Sparkleberry Country Fair 2017
Bill McCracken has plenty of memories from the Sparkleberry Country Fair, like the time he came in second place in the cow-milking contest.
Now those memories won’t have the same sense of place. After 23 years, the Sparkleberry Country Fair is moving, according to McCracken, chairman of the fair.
The move comes after Clemson’s Sandhill Research and Education Center said that the two-decade-old festival can no longer be held on its grounds. Those grounds, a well-known landmark in the area, are located in northeast Columbia along Clemson Road across from the Village at Sandhill shopping center.
Clemson decided to split with the Sparkleberry Country Fair because it’s expanding its crop research efforts, according to Dr. Katherine Coleman, director of the Sandhill Research and Education Center center.
“The Sandhill Research and Education Center’s core mission and primary function is as an agricultural research station where crops are developed, and crop production techniques are tested,” Coleman said in a statement. “The goal of this research is to help South Carolina farmers increase production efficiency and decrease costs.
“While we recognize the importance of the fair as a community event ... we can no longer host such a large event out of concern for the research that is taking place on the grounds.”
The Sparkleberry Country Fair, which typically happens in late April or early May, was founded in 1996 to bring together residents of a growing section of Columbia and raise money for Richland School District 2 students and teachers, according to McCracken. All of the fair’s nearly $850,000 in profits have gone towards grants for teachers and $1,000 scholarships to high school students.
Over the 23 years at the location, the fair grew until it took up nearly the entire section of the grounds, McCracken said. And it’s with some sadness that they’re departing from the old fair grounds.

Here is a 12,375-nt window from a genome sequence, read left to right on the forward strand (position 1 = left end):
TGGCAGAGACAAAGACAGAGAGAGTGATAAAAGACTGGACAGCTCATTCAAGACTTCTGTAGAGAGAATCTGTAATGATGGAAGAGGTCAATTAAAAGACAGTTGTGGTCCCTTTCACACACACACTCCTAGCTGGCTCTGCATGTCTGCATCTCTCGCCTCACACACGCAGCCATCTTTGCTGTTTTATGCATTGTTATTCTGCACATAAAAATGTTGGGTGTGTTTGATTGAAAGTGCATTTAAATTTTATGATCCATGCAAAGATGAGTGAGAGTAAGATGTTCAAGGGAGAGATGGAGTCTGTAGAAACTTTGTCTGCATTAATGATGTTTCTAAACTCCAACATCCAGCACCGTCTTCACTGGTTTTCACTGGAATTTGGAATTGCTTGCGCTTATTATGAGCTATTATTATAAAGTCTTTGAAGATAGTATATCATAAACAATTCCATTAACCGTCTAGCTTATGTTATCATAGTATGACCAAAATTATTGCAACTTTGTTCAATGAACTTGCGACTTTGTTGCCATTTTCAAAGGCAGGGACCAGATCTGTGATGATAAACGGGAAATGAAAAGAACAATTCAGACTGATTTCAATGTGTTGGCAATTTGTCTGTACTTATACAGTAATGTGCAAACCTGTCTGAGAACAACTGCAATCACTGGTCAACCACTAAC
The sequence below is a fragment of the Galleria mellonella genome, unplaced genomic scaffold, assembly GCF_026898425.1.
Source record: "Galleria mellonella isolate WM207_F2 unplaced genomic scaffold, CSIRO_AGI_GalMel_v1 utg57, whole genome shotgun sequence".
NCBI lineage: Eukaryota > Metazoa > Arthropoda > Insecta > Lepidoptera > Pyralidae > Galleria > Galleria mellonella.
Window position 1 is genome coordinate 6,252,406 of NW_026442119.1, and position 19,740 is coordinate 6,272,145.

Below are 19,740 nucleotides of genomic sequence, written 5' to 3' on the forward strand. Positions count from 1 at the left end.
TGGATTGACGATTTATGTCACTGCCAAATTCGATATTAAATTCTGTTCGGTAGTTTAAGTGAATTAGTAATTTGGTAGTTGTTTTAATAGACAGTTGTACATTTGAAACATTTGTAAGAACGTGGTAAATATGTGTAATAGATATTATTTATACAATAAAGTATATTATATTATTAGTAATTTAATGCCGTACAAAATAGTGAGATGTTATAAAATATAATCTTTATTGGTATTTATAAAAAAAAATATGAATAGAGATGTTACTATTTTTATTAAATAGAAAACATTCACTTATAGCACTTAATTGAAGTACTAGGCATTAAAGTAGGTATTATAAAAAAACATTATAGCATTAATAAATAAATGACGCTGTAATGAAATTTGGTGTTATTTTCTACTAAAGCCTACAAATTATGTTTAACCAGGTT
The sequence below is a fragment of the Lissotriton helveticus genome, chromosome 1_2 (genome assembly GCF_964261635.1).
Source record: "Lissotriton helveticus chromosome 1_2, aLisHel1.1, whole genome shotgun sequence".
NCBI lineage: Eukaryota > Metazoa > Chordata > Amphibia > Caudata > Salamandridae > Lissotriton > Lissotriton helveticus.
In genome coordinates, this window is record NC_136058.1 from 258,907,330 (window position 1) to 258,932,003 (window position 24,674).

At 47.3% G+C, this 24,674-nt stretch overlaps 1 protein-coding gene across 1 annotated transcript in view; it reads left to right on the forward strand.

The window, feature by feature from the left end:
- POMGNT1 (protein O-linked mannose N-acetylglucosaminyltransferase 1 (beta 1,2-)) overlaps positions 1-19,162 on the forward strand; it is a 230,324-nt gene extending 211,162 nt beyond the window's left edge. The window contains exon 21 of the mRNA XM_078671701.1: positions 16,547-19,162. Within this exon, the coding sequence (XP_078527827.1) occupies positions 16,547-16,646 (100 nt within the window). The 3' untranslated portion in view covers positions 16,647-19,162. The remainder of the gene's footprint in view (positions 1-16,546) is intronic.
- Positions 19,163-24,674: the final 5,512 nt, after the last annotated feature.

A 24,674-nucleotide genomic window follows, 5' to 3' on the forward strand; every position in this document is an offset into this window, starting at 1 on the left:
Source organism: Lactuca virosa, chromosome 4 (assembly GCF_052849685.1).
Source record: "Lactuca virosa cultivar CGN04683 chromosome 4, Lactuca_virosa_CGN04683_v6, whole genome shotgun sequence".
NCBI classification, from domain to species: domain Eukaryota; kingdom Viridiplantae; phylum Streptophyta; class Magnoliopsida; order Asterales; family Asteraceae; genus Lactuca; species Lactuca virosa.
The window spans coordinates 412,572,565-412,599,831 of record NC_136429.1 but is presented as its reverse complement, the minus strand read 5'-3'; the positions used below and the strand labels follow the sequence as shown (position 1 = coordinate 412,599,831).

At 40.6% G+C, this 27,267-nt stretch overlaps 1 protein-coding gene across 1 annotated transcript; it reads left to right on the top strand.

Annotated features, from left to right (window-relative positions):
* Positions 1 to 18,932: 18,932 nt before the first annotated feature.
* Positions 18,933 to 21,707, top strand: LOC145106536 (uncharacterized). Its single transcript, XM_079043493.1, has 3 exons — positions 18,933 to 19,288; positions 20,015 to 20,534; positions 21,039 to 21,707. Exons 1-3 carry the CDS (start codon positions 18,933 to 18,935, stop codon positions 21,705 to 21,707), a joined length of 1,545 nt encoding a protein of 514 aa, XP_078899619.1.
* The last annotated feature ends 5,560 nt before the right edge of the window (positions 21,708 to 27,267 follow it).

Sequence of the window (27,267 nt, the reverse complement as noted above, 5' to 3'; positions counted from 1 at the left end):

“If you’ve done something for 23 years and all of a sudden you can’t do it anymore, you’d be a little disappointed too,” McCracken said.
Coleman says she informed the Sparkleberry Country Fair committee that it wouldn’t be able to use the grounds in May. A farmer’s market that happens at the research center shouldn’t be affected by any changes as long as demands for the event remains, according to Coleman. A children’s garden on the grounds is set to be moved to the front of the property.
McCracken and the fair’s leadership have found two potential spots, one in Kershaw County and another on Killian Road near Interstate 77 in Richland County.
“We wanted to stay as close to (the Sandhill research center) as we could because people are used to that site and we don’t want them driving all over place,” McCracken said.
McCracken said he is determined that the move won’t stop fair organizers from their mission of supporting Richland 2.
“Our goal is to get to a million dollars,” he said. “Not a lot of folks can say they gave a million dollars. We aren’t going to give up until we reach our goal.”
They aren’t ready to give up on making memories either, like when Army paratroopers from Fort Bragg soared over the fair with flares, only to land and catch a field on fire — a brush burning that was quickly extinguished.
“People thought it was part of the show but it really wasn’t,” McCracken said.